“We didn’t know this was a once-in-a-century pandemic,” McLellan says. “In January and February there were still no [known] cases in the U.S., so it was hard to know if it was just a scientific exercise.”  

On January 11, scientists in China had uploaded the first sequence of the novel coronavirus online, allowing researchers from across the globe free access to the virus’ genetic makeup. Within an hour, McLellan and his team had identified exactly what they wanted to isolate from the SARS-CoV-2 genome.  

“We got the sequence, and it was similar to SARS coronavirus, and I immediately knew it was special and we had to pay attention,” says Nianshuang Wang, a postdoctoral fellow in McLellan’s lab from 2014 until this past August. “We knew SARS was very dangerous.”  

Around the same time, Wang, following the news from his home country, started to get an inkling that this new virus might be more dangerous than its predecessors.  

“I’m Chinese, so I was able to see and read what was happening [in China],” Wang says. “I [could] feel that something was happening.”  

By February 19, McLellan’s team at UT and Graham’s team at the NIH had created the first 3D atomic scale map of the part of the virus that attaches to and infects human cells, a key breakthrough in the development of a COVID-19 vaccine.   

“It blew everyone away how fast they got it done,” Leahy says. “In four weeks—four weeks!—they had determined a structure, written a paper, and had it accepted by Science. And this is work that historically would have taken multiple years. It’s a testament to the new cryo-electron microscopy methods as well as chance favoring the prepared mind.”  

Meanwhile, at the NIH campus in Bethesda, Maryland, Graham was having conversations with Moderna, the biotechnology company that would later receive the first COVID-19 vaccine approval from the Food and Drug Administration. By March 16, just 63 days after Chinese researchers first posted the virus’ sequence online, Moderna released the first clinical batch of vaccines and the NIH announced the first person in the U.S. had been dosed.  

Paul Goldbart, then-dean of the College of Natural Sciences—and McLellan’s boss—characterizes this partnership between UT, the NIH, and Moderna as a “triumvirate of industry.”   

“University, government, and industry—they are like three legs of a stool,” he says, “and you need all three in a crisis.”  

Research associate Nianshuang Wang in the lab. Credit: Vivian Abigui

By mid-March, COVID-19 had hit Texas, and though they didn’t know it at the time, UT students leaving for spring break would not be returning to campus. At the lab, McLellan maintained a steady pace, working six days a week and foregoing his family’s two-week trip back home to Michigan.   

With vaccine trials underway, McLellan and his team turned their attention to a llama named Winter. In 2016, the researchers were studying SARS-CoV-1 and MERS-CoV-1. Currently, there are seven known coronaviruses in the world, four of which cause the common cold. SARS and MERS, however, had proved far more lethal than the others. Though their mortality rates are high—11 percent for SARS-CoV-1 and 35.2 percent for MERS-CoV-1, according to the NIH—they are much harder to transmit than SARS-COV-2, the virus that causes COVID-19. Before it disappeared in 2004, SARS caused 916 deaths across the globe while MERS, which is still in existence but hasn’t spread much beyond the Middle East, has killed 811 people worldwide.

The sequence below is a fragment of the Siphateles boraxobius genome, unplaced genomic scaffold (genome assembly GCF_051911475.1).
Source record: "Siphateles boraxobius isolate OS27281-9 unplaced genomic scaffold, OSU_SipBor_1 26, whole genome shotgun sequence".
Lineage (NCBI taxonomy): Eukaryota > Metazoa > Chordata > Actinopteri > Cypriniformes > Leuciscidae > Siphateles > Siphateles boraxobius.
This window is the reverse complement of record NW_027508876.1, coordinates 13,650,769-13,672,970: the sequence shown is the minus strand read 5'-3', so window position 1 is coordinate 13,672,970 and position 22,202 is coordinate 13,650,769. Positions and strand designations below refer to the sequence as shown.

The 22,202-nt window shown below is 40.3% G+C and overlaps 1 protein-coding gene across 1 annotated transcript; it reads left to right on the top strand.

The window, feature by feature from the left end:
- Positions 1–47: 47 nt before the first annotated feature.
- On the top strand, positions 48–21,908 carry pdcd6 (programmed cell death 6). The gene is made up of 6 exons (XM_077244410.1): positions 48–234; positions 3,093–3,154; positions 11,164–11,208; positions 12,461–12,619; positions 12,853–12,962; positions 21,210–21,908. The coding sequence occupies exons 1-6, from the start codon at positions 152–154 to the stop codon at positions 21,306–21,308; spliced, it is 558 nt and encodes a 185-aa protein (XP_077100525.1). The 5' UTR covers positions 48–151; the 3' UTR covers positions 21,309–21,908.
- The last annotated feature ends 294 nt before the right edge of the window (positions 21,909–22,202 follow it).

“In 2013, we were like let’s try to do structure-based vaccine design for a coronavirus; let’s try and make a MERS vaccine,” McLellan says. “We had a coronavirus emerge in 2002 [and] 2012, there’s probably another one in 2022. So, let’s start figuring out how to make coronavirus vaccines.” 

Though the next coronavirus came a few years earlier than they predicted, the researchers found a key element to combat COVID-19 in an experiment conducted in 2016. Along with the NIH and Ghent University in Belgium, UT researchers had injected the then-9-month-old llama with stabilized spike proteins from those two viruses. 

Winter, like all llamas, produces two types of antibodies: one similar to human antibodies and one about a quarter of the size, which is sometimes referred to by researchers as a nanobody. Antibodies are important because, unlike a vaccine, they can be given to patients directly to help combat the disease. Nanobodies are important because they can be nebulized and inhaled right to the site of the infection. (For the record, Winter still lives on a farm in Belgium, unaware of her contribution.) 

“That was exciting to me because I’d been working on this for years,” Wrapp said in an April 29, 2020, press release. “But there wasn’t a big need for a coronavirus treatment then. This was just basic research. Now, this can potentially have some translational implications, too.” 

Far beyond “translational implications,” the discoveries made with Winter have gone on to save countless lives. And they illustrate the importance of investing in science, from the halls of government to the labs of research universities like UT—and even the fields of Belgium. 

“I think it validates our belief that science is important and long-term investment in basic science really is just that: an incredible investment,” Leahy says. “In this particular case, it allowed us, meaning the scientific community, to develop this vaccine in absolutely record time. Had this investment not been made 10 years ago, we’d still be in the early stages.” 

With the vaccine rollout underway, the researchers are taking a well-deserved victory lap in the media. Since December, they have been featured, among other places, in the Washington PostNational GeographicThis American Life, and a 30,000-word New Yorker article by Pulitzer Prize-winner Lawrence Wright. In December, McLellan and his team were among those awarded the Golden Goose, an award that highlights “seemingly obscure studies that have led to major breakthroughs and resulted in significant societal impact.” 

When asked if he knew on January 11, 2020, that what he was working on would change the world, McLellan says, “Nope.” 

“Do you know now?” I ask. 

The professor smiles. “Yup.”  

[WATCH: UT Austin Associate Professor Jason McLellan on Working Toward a Coronavirus Vaccine]


No comments

Be the first one to leave a comment.

Post a Comment